Providing Notice a PP Is Going To Be Used
    Election must be made with a form typically called “notice to building official of use of private provider form.”22 The form must be signed by the owner, posted at the project, and must generally contain 1) the PP’s licensure, contact information, resume, or statement of qualifications; 2) services to be provided by the PP; 3) certificate of professional liability insurance for the PP if required by the building official; and 4) statement from the owner indemnifying the building department from the owner’s use of the PP.23 If changes are made to either the PP or the PP’s scope of work, then the notice must be updated within one business day.24

    Inspections of the Construction
    If a notice of commencement is required (generally for jobs more than $2,500), the PP may not perform or approve inspections until the notice of commencement is filed.25 Whatever inspections the BO is required to perform, the PP is also required to perform.26 The PP must notify the BO of any intended inspections and the approximate time.27 The BO may visit the site as often as necessary to verify that the PP is actually providing the inspections.28 After each completed inspection, the PP is required to record on a form posted at the job site indicating pass or fail.29 The PP then has two business days to notify the BO about the PP’s conclusion.30 However, what usually happens is the BO waives the requirement that each inspection be separately reported and instead simply requires the PP to submit a record of all the inspections together with a “certificate of compliance.” 31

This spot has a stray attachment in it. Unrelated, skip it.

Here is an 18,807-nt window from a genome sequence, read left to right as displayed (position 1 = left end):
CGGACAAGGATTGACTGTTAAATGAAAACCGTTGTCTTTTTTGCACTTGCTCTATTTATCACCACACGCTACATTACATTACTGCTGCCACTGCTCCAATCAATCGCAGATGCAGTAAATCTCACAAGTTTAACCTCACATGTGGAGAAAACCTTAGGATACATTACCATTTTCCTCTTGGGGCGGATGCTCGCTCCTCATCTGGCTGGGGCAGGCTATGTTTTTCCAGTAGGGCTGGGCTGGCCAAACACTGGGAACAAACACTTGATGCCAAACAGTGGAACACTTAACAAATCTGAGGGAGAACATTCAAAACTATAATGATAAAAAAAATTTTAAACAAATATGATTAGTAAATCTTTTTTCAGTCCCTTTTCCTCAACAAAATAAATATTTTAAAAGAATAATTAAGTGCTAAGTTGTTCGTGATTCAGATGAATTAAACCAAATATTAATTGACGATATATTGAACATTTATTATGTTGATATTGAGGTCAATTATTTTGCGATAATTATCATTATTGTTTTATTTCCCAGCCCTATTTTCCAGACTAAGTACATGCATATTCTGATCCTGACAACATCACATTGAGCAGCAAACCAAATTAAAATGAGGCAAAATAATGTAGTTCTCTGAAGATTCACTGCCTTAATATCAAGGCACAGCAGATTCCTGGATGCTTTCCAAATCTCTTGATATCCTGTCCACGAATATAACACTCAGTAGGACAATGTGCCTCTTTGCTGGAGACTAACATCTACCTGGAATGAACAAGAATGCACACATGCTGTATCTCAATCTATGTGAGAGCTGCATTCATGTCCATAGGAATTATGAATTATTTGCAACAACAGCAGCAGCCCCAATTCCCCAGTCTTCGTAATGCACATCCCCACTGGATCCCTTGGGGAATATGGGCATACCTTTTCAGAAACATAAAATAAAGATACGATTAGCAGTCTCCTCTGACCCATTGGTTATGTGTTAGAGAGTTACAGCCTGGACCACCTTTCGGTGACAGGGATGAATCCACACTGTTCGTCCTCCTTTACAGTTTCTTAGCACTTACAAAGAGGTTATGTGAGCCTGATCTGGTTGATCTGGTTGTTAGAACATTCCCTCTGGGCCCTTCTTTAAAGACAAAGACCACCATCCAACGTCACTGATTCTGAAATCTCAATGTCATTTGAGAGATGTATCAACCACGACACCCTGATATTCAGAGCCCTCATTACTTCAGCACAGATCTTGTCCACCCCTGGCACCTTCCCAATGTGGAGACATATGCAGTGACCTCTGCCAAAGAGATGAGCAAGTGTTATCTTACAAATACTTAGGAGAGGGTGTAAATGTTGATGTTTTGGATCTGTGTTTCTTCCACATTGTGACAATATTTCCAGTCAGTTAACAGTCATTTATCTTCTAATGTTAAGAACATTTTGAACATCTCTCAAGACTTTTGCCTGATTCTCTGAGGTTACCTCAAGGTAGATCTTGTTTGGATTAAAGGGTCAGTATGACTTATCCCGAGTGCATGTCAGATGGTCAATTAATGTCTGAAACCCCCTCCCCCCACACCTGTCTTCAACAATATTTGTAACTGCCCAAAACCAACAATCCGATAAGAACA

Completion of all Inspections by the PP
    Upon completion of all required inspections, the PP must submit to the BO 1) a record of all required inspections; 2) request for either a “certificate of completion” or “certificate of occupancy”; and 3) a “certificate of compliance” under oath including a statement in substantially the following form: “To the best of my knowledge and belief, the building components and site improvements outlined herein and inspected under my authority have been completed in conformance with the approved plans and the applicable codes.”32

    Upon receipt of the above from the PP, the BO has two business days to “identify the specific deficiencies, as well as the specific code chapters and section” or must issue the certificate of occupancy or certificate of completion the next business day.33